Sebastian Saavedra, a talented 19-year-old driver from Colombia, will attempt to compete in both races at Indy -- the Firestone Freedom 100 Firestone Indy Lights race on May 28 and the 500 on May 30. If successful, he would join Jeff Simmons in '08 and Canada's Marty Roth, who ran both in '04 and '05.

It's kind of hard to consider a former Indy 500 winner a "darkhorse," but that is the role Dan Wheldon is in as he returns for his eighth Indy 500. Wheldon was the winner of the '05 Indy 500 but probably never got the credit he deserved because of a rookie named Danica Patrick finishing fourth. Wheldon has four top-five finishes, including second place last year.

Also, Vitor Meira returns to Indy after suffering a broken back in last year's race. He has finished second twice -- for Rahal Letterman Racing in '05 and Panther Racing in '08.

Take a look back to Johnny Rutherford's Indianapolis 500 win in '80 and the list of drivers is startling, as 32 of the 33 drivers in the lineup were from the United States. This year, only 10 drivers entered are from the U.S. and a few of those may not be in the starting lineup.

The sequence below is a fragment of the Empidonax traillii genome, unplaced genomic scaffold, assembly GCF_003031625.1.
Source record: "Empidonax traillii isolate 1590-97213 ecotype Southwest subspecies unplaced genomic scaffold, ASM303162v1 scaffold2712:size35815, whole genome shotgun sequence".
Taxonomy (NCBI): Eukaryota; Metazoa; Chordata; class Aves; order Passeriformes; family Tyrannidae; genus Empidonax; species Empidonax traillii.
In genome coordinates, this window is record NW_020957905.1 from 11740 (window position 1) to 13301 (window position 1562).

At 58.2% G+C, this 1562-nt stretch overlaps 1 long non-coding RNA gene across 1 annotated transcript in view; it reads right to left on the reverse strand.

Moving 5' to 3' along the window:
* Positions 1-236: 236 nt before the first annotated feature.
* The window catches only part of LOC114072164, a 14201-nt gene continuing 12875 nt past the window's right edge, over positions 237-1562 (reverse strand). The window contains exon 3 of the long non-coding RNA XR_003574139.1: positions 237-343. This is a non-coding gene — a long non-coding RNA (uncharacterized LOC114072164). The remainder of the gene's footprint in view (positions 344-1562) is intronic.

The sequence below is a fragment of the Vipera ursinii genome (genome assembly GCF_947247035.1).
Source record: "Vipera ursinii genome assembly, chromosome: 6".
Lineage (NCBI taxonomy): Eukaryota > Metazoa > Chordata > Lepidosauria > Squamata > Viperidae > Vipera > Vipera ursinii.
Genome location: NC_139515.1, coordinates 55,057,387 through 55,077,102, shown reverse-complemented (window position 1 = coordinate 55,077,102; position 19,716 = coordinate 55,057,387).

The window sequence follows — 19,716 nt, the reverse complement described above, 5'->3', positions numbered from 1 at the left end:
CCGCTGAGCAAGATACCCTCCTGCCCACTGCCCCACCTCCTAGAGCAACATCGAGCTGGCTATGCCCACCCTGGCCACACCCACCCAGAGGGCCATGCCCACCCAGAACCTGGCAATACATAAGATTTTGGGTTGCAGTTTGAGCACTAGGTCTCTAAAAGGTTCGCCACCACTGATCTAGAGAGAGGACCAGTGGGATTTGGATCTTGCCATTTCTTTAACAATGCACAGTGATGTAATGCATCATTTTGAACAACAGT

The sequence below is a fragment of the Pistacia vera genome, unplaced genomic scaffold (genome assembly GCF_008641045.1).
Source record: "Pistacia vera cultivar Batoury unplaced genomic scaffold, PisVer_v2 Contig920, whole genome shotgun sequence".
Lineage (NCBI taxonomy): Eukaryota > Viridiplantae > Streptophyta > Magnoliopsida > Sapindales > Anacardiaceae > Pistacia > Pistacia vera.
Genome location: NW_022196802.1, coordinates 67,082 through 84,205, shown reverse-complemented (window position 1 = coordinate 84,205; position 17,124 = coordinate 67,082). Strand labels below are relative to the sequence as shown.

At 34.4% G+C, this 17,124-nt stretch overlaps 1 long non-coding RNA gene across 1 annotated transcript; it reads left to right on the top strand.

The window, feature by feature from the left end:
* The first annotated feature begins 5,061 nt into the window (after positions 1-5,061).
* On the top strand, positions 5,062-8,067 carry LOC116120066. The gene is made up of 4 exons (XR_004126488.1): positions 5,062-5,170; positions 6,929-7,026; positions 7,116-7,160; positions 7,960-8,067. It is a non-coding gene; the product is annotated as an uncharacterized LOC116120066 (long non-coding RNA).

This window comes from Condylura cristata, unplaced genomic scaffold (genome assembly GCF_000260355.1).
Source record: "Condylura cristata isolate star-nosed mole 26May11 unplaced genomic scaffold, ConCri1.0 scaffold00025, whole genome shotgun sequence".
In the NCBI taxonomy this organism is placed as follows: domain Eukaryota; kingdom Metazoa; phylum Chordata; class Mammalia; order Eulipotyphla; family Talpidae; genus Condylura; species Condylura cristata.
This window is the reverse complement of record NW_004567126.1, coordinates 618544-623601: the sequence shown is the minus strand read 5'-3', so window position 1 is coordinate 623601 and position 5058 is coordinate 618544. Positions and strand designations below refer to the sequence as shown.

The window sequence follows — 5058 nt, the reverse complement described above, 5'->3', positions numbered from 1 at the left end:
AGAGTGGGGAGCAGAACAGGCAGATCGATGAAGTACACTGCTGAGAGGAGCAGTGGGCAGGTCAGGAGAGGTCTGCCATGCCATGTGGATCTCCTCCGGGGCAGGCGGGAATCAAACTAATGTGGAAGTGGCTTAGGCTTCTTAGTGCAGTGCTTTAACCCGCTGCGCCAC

The Indy 500 remains the world's biggest race, but for it to truly regain its stature in America, it needs more drivers from the U.S. so that the fans from Bloomington Speedway and Kokomo Speedway have somebody they can relate to.

For the first time since the day preceding him being named president of the Indianapolis Motor Speedway in '90, George returns without a management position at the track. He remains a shareholder in the Indianapolis Motor Speedway Corporation but he resigned his position on the IMS Board of Directors at the end of last year. George has been in self-imposed exile ever since but returns as a car owner for his stepson, Ed Carpenter, at Vision Racing in a joint arrangement with Panther Racing.

George was ousted from power by his three sisters and mother, who make up the board of directors, just two days after last year's Indy 500. His return proves there is no drama like family drama.